Fri, Mar 01, 2019 - Page 5 News List

Kashmir Conflict: Blockbuster helps fuel Indians’ fervor amid tensions


The lights dimmed and India’s national anthem drew patriotic cheers before the audience settled down to an action-packed Bollywood movie that has helped fuel a nationalist frenzy as a new cross-border conflict simmers.

Released at the beginning of the year, Uri: The Surgical Strike was one of Bollywood’s biggest hits even before this week’s raid by Indian forces on a militant camp inside Pakistan renewed viewers’ appetite for the blockbuster.

Since Tuesday’s strike, Indians have started flocking again to the movie which dramatizes raids in 2016 by Indian commandos along the border with Pakistan after 19 soldiers were killed in an attack on an Indian army base at Uri in Indian-controlled Kashmir.

Economics student Shailaja Kumar was overcome seeing Uri for a second time on Wednesday, just as India and Pakistan announced they had shot down each other’s jets.

“I could not stop crying during the film while following news on the attacks at the same time,” she said at a multiplex cinema in New Delhi’s upmarket Chanakyapuri neighborhood.

“With all that is going on in the country at the moment, this movie has made a big impact and I will definitely see it again,” she said.

Vinod Jain, a retired banker who went with his family, quoted the words of the film’s protagonist played by actor Vicky Kaushal, saying: “I could feel the josh” — a Hindi word meaning “fervor” that has become a political buzzword since the movie’s release.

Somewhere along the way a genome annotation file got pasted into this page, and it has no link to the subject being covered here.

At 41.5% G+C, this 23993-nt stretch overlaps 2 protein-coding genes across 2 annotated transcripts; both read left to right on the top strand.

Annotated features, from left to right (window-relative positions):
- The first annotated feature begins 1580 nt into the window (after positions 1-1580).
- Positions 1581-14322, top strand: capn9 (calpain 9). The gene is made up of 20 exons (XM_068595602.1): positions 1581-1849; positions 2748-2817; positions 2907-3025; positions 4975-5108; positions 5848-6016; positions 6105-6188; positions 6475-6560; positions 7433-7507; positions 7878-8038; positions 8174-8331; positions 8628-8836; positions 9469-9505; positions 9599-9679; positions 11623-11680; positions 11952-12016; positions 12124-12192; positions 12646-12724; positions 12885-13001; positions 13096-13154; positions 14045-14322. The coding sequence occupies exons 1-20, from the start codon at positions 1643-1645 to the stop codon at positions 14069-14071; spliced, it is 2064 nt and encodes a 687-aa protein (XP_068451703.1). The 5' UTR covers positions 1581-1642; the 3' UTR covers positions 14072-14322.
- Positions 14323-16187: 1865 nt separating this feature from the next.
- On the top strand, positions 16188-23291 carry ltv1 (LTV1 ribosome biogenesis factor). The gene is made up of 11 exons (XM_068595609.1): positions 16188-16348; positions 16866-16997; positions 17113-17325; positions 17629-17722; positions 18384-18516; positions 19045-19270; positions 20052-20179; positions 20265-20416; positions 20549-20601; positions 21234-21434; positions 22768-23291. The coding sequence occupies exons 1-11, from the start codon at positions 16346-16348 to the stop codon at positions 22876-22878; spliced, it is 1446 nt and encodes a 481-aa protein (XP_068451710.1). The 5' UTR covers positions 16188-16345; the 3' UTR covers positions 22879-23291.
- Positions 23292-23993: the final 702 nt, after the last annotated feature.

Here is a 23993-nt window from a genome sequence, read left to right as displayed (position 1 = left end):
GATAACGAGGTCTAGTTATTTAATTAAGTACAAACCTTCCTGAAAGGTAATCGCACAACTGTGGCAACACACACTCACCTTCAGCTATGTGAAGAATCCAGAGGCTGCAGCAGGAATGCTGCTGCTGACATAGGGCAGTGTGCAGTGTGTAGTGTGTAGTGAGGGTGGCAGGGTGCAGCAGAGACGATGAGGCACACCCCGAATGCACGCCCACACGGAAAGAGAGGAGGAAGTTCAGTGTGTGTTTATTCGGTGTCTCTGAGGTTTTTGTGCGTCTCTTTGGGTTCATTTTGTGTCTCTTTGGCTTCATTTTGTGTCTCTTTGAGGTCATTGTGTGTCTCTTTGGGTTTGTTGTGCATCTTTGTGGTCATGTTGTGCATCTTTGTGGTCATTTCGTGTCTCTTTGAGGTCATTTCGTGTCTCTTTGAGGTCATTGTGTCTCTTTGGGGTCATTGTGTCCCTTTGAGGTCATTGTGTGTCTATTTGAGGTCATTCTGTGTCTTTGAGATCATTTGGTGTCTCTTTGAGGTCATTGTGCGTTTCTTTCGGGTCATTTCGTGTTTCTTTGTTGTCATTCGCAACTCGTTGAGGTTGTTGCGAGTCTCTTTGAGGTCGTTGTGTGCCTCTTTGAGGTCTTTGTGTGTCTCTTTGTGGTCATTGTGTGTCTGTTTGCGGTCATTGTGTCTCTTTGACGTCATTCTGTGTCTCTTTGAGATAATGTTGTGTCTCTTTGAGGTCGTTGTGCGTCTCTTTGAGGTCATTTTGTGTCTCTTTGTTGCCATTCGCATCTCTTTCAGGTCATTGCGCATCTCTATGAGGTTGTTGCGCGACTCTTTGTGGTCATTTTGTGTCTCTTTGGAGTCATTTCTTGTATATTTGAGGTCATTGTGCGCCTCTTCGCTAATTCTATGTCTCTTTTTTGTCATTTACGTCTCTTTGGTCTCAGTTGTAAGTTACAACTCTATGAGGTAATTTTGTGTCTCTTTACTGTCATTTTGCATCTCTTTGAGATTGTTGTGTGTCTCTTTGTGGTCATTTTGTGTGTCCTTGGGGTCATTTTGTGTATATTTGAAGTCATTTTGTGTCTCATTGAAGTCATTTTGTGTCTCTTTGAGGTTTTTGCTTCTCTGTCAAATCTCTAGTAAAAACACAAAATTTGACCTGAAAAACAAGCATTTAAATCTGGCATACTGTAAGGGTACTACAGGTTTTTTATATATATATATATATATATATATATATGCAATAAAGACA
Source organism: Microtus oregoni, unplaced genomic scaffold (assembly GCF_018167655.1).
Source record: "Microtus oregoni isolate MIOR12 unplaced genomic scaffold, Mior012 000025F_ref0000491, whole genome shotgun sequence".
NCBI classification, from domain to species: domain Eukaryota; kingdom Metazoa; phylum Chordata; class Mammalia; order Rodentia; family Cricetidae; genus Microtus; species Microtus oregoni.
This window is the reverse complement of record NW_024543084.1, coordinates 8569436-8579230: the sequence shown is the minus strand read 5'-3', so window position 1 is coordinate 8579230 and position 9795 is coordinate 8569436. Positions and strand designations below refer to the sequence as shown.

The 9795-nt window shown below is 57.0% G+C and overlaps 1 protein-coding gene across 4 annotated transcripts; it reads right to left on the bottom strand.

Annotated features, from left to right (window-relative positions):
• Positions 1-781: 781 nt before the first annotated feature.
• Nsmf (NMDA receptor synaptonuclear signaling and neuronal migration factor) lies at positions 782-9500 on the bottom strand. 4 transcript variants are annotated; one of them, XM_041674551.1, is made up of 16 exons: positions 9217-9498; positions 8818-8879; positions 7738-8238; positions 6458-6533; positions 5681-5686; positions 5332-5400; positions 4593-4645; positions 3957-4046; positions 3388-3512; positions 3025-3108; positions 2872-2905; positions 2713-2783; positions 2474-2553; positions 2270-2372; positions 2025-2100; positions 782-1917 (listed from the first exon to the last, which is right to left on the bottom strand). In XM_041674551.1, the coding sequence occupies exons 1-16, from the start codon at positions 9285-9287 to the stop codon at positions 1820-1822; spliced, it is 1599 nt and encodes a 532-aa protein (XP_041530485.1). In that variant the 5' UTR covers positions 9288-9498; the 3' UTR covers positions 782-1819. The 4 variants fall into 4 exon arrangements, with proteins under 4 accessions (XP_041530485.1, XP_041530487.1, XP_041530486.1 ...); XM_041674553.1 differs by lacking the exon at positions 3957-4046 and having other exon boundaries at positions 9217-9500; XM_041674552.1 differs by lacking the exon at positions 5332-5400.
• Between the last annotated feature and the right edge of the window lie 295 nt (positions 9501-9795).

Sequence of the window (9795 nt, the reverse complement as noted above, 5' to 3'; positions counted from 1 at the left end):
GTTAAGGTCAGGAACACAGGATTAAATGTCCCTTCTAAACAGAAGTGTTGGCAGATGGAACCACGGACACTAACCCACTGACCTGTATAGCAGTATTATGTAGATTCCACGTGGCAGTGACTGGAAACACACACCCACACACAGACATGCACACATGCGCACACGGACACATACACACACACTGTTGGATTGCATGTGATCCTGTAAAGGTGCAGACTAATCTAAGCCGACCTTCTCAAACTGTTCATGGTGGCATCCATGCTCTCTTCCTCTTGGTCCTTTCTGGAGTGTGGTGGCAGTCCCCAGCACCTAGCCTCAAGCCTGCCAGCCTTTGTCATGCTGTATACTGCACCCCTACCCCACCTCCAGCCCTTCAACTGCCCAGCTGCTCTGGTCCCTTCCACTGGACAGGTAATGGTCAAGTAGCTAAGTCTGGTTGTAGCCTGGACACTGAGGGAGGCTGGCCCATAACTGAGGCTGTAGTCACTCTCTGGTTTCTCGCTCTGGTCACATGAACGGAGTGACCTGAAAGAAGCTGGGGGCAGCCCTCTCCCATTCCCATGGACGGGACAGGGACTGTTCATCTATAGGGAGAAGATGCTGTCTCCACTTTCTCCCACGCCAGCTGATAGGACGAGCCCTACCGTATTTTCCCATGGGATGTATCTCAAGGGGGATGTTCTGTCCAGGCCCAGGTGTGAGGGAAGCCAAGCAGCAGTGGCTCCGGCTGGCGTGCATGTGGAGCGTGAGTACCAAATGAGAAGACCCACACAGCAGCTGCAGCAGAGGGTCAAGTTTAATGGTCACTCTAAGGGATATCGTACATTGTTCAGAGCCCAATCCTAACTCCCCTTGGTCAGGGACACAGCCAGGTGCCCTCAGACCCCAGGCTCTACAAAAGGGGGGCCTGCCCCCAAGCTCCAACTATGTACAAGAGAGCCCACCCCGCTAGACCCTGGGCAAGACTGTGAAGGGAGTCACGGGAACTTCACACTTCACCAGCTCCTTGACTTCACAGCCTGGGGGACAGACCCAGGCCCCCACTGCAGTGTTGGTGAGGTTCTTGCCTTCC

Uri, which reportedly earned US$50 million in less than eight weeks, “deserves to be exempted from the entertainment tax,” Jain said.

The timing of the Hindi-language film, the directorial debut of 35-year-old singer Aditya Dhar, could not have been better.

Trade analyst Akshaye Rathi said that the film “will definitely get another boost and continue to dominate in theaters and probably earn more in the next few weeks.”

The movie’s backers are not the only ones looking to benefit from the surge in nationalism.

The film’s catchphrase — “How’s the josh?” — has become one of the most quoted on and off social media, with government ministers using it at public gatherings as they hope to channel the fervor into votes.

The government of Indian Prime Minister Narendra Modi blamed the Uri attack in September 2016 on Pakistan-based militants.

It has again accused Islamabad of backing militants responsible for a suicide bombing in Kashmir on Feb. 14 that left 40 Indian troops dead.

After this week’s raids, India’s nationalist leader is now looking to spark “josh” among voters as he prepares to call national elections.

Dhar has faced criticism for making nationalism a key plank of the film, which features lines like “It is time to seek revenge — an eye for an eye” and “This is a new India — we will enter your house and we will kill you.”

Yet the filmmaker is unrepentant, telling the Web site Bollywood Hungama that “Indians are very angry... I think Uri reflects that anger.”

“Indians have found a voice of protest in that film which does not shy away from naming Pakistan as the enemy,” Dhar said.

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